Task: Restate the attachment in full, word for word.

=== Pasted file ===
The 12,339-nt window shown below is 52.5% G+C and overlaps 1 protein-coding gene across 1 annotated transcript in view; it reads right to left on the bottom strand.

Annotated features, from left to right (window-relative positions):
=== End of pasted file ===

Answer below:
The 12,339-nt window shown below is 52.5% G+C and overlaps 1 protein-coding gene across 1 annotated transcript in view; it reads right to left on the bottom strand.

Annotated features, from left to right (window-relative positions):